You might think it’s unlikely that the person giving you drugs or treating your pain during surgery may also be dolling them out to themselves. I thought that for a long time. All nurses have heard the story about the long lost colleague found passed out in the bathroom after diverting hospital drugs. We tend to picture a strung out, bone thin nurse with poor hygiene just itching, both literally and metaphorically, for the next fix. How easy would that be to spot? Very easy, most of us think. But what if I told you that it looks more like the dealer at a black jack table in Vegas. That slick handed pick pocket dealing you a card while simultaneously stashing a chip or two up his sleeve. If you’ve ever seen footage of these guys you know you’d have to squint really hard and get an instant replay complete with play-by-play commentation to see just what happened.
Unfortunately, when you take a highly intelligent professional who becomes very motivated in only a way that drugs can manufacture and give them the combination to the safe, you have yourself a recipe for disaster. What if you took your typical alcoholic and cleaned him up, gave him an IQ well above average, and put him behind the bar? That is essentially what it’s like when you have an anesthesia provider addicted to the very drugs that they are administering. That person was me not so long ago. Although I may now be free from the clutches of active addiction and have a world of perspective, I can still conjure that moment in time.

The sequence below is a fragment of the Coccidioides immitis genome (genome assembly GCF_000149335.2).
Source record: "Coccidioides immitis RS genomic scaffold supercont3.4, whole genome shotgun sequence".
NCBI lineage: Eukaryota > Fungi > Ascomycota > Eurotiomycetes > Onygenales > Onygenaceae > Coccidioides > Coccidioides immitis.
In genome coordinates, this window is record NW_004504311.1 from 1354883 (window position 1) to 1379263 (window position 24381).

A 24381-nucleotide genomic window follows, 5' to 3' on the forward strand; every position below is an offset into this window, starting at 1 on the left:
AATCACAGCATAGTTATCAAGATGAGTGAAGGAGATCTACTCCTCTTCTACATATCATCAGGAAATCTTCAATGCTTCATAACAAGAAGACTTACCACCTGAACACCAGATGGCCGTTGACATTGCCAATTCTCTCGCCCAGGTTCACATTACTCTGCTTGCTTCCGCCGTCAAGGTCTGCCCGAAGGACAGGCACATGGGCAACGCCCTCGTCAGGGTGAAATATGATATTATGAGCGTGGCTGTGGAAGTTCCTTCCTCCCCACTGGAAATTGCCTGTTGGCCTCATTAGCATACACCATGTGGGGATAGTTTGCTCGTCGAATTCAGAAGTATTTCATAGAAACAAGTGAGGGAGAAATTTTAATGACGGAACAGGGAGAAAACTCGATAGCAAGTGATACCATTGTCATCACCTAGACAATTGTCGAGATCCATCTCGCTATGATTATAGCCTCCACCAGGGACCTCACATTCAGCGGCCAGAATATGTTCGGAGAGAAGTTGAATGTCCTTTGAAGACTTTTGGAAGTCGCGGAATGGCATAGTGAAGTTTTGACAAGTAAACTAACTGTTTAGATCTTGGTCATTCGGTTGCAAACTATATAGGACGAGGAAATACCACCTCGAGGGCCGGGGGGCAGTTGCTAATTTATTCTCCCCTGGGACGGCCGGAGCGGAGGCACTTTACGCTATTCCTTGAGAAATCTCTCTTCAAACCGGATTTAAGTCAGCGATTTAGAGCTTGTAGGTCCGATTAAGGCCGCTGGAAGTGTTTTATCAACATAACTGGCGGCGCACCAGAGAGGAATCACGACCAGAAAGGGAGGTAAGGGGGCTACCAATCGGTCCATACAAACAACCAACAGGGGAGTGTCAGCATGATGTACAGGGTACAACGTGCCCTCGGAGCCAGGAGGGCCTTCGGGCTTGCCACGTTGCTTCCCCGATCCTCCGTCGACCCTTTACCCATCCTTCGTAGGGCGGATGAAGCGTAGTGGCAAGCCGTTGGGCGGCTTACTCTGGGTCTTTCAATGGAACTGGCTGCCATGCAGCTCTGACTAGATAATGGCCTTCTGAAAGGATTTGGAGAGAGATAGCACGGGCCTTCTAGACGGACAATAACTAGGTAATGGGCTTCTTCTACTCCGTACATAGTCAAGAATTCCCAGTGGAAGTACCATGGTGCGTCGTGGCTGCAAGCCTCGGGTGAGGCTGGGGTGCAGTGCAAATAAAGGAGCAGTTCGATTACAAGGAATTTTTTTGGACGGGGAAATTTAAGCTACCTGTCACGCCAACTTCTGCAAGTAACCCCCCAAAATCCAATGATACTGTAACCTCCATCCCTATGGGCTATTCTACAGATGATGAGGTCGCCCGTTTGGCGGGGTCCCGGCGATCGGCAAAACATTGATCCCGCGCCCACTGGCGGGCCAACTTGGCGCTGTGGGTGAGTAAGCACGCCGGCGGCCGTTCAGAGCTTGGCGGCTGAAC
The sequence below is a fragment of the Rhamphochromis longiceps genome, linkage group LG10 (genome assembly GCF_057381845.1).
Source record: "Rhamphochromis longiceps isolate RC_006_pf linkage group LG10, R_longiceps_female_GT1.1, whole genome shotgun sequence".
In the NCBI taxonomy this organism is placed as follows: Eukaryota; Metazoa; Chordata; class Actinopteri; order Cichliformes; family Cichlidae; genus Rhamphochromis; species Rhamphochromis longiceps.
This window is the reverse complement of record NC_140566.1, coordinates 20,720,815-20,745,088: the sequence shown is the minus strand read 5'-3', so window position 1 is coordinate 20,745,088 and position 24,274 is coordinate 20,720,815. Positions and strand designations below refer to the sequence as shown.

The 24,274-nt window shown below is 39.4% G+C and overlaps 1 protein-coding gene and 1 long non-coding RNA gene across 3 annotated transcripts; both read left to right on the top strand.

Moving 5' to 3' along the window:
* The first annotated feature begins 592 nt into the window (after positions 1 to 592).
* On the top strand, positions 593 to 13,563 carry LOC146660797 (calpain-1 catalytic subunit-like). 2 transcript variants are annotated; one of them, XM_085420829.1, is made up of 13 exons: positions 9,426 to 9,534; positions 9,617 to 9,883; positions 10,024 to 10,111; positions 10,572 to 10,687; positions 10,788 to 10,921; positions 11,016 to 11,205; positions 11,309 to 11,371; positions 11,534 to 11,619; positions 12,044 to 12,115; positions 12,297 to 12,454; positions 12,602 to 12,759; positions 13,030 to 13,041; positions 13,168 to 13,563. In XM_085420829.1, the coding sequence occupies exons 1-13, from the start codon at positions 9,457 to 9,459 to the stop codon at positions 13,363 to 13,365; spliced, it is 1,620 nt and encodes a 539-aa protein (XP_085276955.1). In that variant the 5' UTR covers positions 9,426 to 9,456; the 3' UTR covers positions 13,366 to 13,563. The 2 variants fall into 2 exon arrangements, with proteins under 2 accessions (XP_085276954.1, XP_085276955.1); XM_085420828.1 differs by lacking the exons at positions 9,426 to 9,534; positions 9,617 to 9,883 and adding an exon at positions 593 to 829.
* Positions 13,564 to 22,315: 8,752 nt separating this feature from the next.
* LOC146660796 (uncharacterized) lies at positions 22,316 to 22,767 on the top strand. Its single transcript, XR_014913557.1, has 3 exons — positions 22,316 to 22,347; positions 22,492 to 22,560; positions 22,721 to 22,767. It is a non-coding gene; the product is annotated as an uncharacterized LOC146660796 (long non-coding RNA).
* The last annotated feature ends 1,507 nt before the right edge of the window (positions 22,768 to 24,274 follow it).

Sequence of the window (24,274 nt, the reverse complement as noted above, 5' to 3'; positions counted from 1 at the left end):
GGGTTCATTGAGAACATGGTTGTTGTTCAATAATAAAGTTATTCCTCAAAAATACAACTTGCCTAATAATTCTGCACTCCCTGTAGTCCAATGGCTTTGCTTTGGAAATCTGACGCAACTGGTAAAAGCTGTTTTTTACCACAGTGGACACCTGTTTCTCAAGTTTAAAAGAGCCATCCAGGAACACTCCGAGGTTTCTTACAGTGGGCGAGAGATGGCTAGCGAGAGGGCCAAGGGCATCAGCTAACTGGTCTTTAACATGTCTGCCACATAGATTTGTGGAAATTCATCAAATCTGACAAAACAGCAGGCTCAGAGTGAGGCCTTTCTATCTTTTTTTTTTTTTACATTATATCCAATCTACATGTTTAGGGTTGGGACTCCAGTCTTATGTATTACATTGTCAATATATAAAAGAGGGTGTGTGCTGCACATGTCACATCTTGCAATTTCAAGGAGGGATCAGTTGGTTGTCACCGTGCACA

Addicts are victims of their habit. Whether the chicken or the egg came first is a debate that will endure for some time. Did we become addicts because we abused drugs or did we abuse drugs because we were addicts all along? There are a lot of opinions out there. What I am concerned with is what this interplay looks like when the addict is the last person you’d expect. A shape-shifting practitioner of the highest order complete with credentials and a license to throw you off the case that much more. Spotting the addicted hospital employee can be a tall order.
As you can imagine, drug-diverting staff go unnoticed at an alarming rate. That person pumping on your chest during the most crucial time of your loved one’s life may be flying high on morphine. The person putting you to sleep for your knee surgery may be giving themselves a dose of fentanyl for every dose you receive. It happens all too often and we don’t pick up on it until that person is found mottled and dead in broom closet or a patient is injured in any number of ways. Drug diversion is a serious problem that has been poorly acknowledged for too long. Although it may be difficult to detect, it behooves us all to be on the lookout. As an ex-addict it would be easy for me to spot the provider who slips off to the bathroom a little too often, shows up eagerly to tally narcotics, and ever-so-slightly slurs the occasional word.
I hope to create a dialogue for those who have suggestions or experience. What we have done for too long is stay silent about this most taboo of topics. Bringing awareness to this matter can only help create an appreciation for an issue that affects us all.